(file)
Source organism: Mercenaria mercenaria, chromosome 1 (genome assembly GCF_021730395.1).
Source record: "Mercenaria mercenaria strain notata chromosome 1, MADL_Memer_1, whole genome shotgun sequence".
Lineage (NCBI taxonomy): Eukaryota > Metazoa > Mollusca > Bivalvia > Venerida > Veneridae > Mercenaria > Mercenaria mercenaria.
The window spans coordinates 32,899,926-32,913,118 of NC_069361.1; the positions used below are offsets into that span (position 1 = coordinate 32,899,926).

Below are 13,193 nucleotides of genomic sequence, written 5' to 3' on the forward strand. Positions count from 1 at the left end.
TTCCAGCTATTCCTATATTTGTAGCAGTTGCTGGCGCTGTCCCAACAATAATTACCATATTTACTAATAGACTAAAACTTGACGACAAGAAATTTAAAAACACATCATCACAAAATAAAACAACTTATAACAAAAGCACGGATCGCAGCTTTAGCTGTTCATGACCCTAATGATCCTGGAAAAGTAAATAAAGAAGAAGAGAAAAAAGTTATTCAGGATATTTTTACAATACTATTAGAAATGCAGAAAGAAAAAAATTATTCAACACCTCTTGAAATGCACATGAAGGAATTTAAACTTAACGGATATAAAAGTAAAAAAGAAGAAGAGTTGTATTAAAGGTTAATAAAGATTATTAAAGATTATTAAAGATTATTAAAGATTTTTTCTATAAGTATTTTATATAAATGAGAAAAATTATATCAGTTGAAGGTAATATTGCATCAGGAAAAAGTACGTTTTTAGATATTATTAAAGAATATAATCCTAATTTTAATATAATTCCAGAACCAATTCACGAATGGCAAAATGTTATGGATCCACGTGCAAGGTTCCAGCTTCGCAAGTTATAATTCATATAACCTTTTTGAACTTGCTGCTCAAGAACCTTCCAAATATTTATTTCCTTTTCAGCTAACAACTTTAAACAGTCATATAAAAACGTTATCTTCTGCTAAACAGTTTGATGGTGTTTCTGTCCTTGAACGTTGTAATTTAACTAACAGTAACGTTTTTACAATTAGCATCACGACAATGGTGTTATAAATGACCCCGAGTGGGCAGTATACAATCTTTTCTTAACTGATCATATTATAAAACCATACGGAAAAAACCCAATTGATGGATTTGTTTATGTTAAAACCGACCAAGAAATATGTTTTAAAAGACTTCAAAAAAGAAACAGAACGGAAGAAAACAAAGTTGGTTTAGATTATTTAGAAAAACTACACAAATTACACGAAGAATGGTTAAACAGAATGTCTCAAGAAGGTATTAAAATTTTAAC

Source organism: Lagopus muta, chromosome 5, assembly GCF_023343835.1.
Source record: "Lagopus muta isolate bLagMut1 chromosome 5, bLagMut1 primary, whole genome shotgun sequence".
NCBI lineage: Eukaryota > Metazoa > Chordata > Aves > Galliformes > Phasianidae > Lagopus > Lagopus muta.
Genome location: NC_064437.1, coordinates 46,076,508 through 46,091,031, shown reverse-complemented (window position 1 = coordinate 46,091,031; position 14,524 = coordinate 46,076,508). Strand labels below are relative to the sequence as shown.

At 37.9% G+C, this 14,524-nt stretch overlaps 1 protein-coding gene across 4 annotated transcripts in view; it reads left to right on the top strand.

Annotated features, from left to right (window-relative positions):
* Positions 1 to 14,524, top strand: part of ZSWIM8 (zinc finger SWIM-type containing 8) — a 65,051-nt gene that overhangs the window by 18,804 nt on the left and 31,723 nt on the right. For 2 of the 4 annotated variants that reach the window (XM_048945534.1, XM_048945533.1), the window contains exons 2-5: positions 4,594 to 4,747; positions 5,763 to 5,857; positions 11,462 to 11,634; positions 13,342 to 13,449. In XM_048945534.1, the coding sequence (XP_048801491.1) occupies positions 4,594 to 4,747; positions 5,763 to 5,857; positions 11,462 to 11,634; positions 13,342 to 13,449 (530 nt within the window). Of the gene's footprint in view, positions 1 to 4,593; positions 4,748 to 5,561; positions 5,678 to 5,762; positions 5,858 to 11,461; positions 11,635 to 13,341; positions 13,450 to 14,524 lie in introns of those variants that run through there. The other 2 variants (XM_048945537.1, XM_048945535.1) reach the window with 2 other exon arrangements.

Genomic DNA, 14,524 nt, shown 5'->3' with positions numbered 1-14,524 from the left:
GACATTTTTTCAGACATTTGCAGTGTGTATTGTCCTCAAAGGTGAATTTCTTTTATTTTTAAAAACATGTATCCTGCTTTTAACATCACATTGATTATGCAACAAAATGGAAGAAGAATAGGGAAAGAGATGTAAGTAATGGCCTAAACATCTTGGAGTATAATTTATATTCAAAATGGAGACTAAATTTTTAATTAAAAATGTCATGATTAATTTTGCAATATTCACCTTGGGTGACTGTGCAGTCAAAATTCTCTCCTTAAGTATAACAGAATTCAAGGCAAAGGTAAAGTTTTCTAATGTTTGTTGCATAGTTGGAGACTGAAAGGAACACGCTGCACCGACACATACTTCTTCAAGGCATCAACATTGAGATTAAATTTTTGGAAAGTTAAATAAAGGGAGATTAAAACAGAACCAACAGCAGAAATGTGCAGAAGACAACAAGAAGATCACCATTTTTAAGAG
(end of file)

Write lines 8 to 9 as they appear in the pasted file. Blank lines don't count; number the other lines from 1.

Source record: "Lagopus muta isolate bLagMut1 chromosome 5, bLagMut1 primary, whole genome shotgun sequence".
NCBI lineage: Eukaryota > Metazoa > Chordata > Aves > Galliformes > Phasianidae > Lagopus > Lagopus muta.